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Income Inequality in South Korea
As South Korean film “Parasite” celebrates an Oscar win, the conversation about income inequality in the nation is appearing in public discourse again. The film’s portrayal of the income gap between South Korea’s poor and rich portrayed a bleak picture. Income inequality in South Korea is most apparent in the nation’s education system and affordable housing. South Korea recently elected President Moon Jae-in in 2017, whose platform promised to reduce the income gap in South Korea. As a result, citizens are more conscious about income inequality than they have ever been. What is the reality of income inequality in South Korea? What are some of the solutions experts suggest will alleviate this issue?

The Economy

The society and economy in South Korea function on a winner-takes-all mentality. Some studies indicate that South Korea has one of the fastest-growing income gaps. The nation’s P90/P10 ratio, which compares the income of those in the top 10 percent to the income of the remaining 90 percent, indicates an interesting trend. While the overall P90/P10 ratio shows that income inequality in South Korea has improved since 2011, the curve rose between 2015 and 2017. Further, in 2017 the Organisation for Economic Co-operation and Development (OECD) ranked South Korea 32nd based on the P90/P10 ratio.

The Education System

One can see an aspect of income inequality in South Korea in its education system. According to the OECD, nearly 70 percent of South Koreans, aged 25 to 34, completed some form of tertiary education. Comparatively, the United States’ tertiary education attainment rate of 49.4 percent makes it clear that South Korean culture puts a tremendous emphasis on college education. Ironically, this demand for higher education has significantly lessened the value of the degree. This decline of value in college degrees has resulted in students competing aggressively to gain acceptance to the three most prestigious universities in Seoul.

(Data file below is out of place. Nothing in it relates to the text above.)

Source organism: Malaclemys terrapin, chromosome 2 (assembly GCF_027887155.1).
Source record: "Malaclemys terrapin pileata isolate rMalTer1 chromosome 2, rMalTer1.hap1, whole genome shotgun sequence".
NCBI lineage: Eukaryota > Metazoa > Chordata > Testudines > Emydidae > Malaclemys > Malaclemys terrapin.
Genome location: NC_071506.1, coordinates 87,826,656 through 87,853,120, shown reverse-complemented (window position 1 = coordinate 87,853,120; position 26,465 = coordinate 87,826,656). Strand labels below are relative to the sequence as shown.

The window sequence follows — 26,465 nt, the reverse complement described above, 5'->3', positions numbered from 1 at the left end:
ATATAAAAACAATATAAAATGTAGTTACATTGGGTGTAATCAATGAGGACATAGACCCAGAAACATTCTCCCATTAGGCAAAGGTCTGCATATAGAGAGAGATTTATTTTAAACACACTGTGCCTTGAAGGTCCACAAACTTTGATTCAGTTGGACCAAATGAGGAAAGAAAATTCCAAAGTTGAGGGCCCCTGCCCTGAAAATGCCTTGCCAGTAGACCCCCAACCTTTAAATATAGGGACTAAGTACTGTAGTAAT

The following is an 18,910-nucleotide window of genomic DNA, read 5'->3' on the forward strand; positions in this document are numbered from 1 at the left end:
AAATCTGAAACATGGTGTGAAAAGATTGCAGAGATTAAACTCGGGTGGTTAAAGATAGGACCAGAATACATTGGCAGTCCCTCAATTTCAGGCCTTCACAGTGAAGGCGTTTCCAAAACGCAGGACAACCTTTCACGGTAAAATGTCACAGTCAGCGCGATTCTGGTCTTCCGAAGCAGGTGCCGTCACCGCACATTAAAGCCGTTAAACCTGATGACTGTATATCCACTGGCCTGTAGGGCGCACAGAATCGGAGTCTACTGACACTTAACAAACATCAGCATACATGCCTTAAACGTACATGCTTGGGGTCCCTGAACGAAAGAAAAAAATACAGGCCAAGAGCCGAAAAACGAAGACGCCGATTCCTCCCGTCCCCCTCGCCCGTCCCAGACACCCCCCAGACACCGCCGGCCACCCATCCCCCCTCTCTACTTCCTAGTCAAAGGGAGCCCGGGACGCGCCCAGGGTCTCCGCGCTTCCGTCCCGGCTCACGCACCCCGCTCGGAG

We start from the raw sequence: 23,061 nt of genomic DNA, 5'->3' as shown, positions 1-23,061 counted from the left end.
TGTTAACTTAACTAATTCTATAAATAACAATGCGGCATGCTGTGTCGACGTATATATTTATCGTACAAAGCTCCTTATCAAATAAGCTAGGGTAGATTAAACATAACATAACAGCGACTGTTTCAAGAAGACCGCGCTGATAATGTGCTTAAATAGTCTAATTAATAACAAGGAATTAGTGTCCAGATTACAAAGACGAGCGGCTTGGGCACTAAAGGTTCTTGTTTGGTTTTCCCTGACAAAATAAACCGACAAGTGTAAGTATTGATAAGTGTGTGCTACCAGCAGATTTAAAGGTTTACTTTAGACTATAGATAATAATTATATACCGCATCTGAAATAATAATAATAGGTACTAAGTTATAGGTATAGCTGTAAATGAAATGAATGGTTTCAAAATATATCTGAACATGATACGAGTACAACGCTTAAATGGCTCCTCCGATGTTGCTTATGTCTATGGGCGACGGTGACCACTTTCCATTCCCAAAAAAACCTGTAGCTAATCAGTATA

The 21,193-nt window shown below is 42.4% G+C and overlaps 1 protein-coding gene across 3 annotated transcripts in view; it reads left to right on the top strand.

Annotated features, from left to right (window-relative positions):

Subsequently, to assure children’s competence in the ever more competitive academic scene, many parents send students to “Hagwon,” or private after-school education institutions. In 2017, for example, reports suggested that 83 percent of 5-year-olds in South Korea were studying in these private institutions.

In addition, estimates determine that South Korean parents spend over $15 billion on private education annually. In only a single year, from 2016 to 2017, South Korean spending on private education rose 5.9 percent. Education in South Korea is becoming more burdensome for Korean parents who are not as financially well-off because, in the case of illegal private tutoring, one institution charged up to $8,000.

The Housing Market

Individuals who live in semi-basement homes also reflect income inequality in South Korea. As of 2015, over 360,000 households have a semi-basement floor-plan. The conditions in these semi-basement homes include lack of sunlight, the prevalence of critters and moldy smell due to homes’ high humidity. As a result, these residences became the stock image of housing for the poor. In Seoul, the country’s capital, the rising housing costs in South Korea are impacting these semi-basement homes.

According to the Korea Appraisal Board, the average apartment price in Seoul surpassed 500 million won (about $413,541), meaning that buyers need at least 300 million won (about $248,125) in order to even consider a purchase. This seemingly continuing rise in housing prices is making it harder for the average person to maintain responsibility for an apartment.

The Government’s Reaction

The government’s response to income inequality in South Korea takes the form of restructured tax policies. Since the 2017 election of President Moon Jae-in, the Korean government is working to expand the country’s elderly welfare and unemployment benefits. In this pursuit, the current administration imposed stiff tax hikes in 2017 which targeted leading corporate conglomerates, investors and high-income individuals. Estimates determine that this newly imposed tax plan will raise approximately $3.14 billion to support welfare programs. Many Koreans hope that this newly gained revenue will improve the circumstances for the ever-aging population of South Korea. In addition to increasing taxes for high-income South Koreans, the current administration has also increased the minimum wage.

However, there are concerns over how effective these new policies might be. For example, some reports suggest that the administration’s increase in minimum wage throughout the country might backfire. In response to the rising minimum wage, many small and medium-sized businesses simply cut back the hours that workers can to work.

Income inequality in South Korea is a complicated issue. The portrayal of families living in semi-basement homes paints a dismal picture of the middle to lower class. The ever-rising housing and education costs limit the accessibility of these resources for many South Koreans. The government’s effort to close the income gap in South Korea does not seem to be entirely effective either. However, it is significant that the South Korean government is taking active measures against income inequality. While there are plenty of issues to tackle, many South Korean citizens hope that the current administration’s efforts will result in a future with more equal opportunities and financial success.

YongJin Yi
Photo: Flickr